Posted on November 19, 2009 by Robert Kyriakides
The United Kingdom Government has published its programme of legislation for this the last Parliament before A General Election. Many doubt whether any of the proposals will be enacted in law before Parliament is dissolved. Many of the proposals are simply window dressing but among the more useful pieces of legislation, if passed, will be some aspects of the proposed Energy Bill. (more…)
Filed under: carbon dioxide, carbon emissions, climate change, energy, global warming, malcolm wicks | Tagged: carbon capture and storage, ccs, energy bill | Leave a Comment »
Posted on July 14, 2009 by Robert Kyriakides
The United Kingdom’s Secretary of State for Energy and Climate Change (what a grand title) Mr E Miliband spoke on television about energy. He announced a forthcoming announcement. That is the way Governments do things these days; they throw policy teasers into the wind, then they talk about forthcoming policy announcements and then make the announcement. Having made the announcement they then make it at least three or four times more, so that by the time they are making the policy most people think that this has been the policy all along. (more…)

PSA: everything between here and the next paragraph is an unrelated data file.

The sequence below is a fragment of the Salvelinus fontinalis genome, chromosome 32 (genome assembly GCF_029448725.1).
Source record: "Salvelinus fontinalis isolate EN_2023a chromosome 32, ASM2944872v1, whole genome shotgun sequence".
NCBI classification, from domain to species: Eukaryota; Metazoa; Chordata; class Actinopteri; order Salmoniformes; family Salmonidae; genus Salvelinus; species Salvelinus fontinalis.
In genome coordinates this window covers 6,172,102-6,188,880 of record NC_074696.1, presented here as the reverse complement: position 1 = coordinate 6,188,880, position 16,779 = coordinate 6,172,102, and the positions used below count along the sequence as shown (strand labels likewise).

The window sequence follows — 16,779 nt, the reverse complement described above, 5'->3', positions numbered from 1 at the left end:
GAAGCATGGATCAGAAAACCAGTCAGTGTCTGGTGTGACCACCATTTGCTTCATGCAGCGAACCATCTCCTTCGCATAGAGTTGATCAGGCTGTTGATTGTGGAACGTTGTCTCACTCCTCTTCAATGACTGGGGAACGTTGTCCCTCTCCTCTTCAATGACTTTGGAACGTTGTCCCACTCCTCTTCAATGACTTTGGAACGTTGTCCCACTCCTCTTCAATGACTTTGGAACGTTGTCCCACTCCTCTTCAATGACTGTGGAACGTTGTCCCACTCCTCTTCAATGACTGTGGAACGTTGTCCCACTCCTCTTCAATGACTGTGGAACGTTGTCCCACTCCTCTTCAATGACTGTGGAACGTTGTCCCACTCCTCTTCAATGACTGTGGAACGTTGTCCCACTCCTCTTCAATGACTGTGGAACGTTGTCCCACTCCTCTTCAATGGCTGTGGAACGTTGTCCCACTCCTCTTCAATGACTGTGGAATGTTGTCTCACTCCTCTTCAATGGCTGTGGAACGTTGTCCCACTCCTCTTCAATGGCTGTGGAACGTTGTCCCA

Filed under: carbon emissions, climate change, energy, fuel, global warming, microgeneration, solar, solar energy, solar panels | Tagged: carbn capture and stoarge, carbon sequestration, ccs, conditions for feed in tariffs, Ed Miliband, energy policy, feed in tariffs, renewable heat incentives | 1 Comment »
Posted on March 7, 2009 by Robert Kyriakides
You may have heard politicians, energy companies and those with vested interests in coal mining ( mine operators and trade unions) talk about “carbon capture and storage” (CCS) as though it actually exists. It does not exist in any viable form, and you should not be fooled when you hear politicans and power generators talk about CCS. It is a concept, not a consummation, devoutly to be wished.
Filed under: biomass, carbon dioxide, carbon emissions, climate change, Coal, electricity, energy, fuel, global warming, power | Tagged: aberthaw power station, amount of carbon being captured at aberthaw, carbon capture and storage, ccs, ccs ready, Kingsnorth Power Station, npower, reality of ccs, vale of glamorgan | Leave a Comment »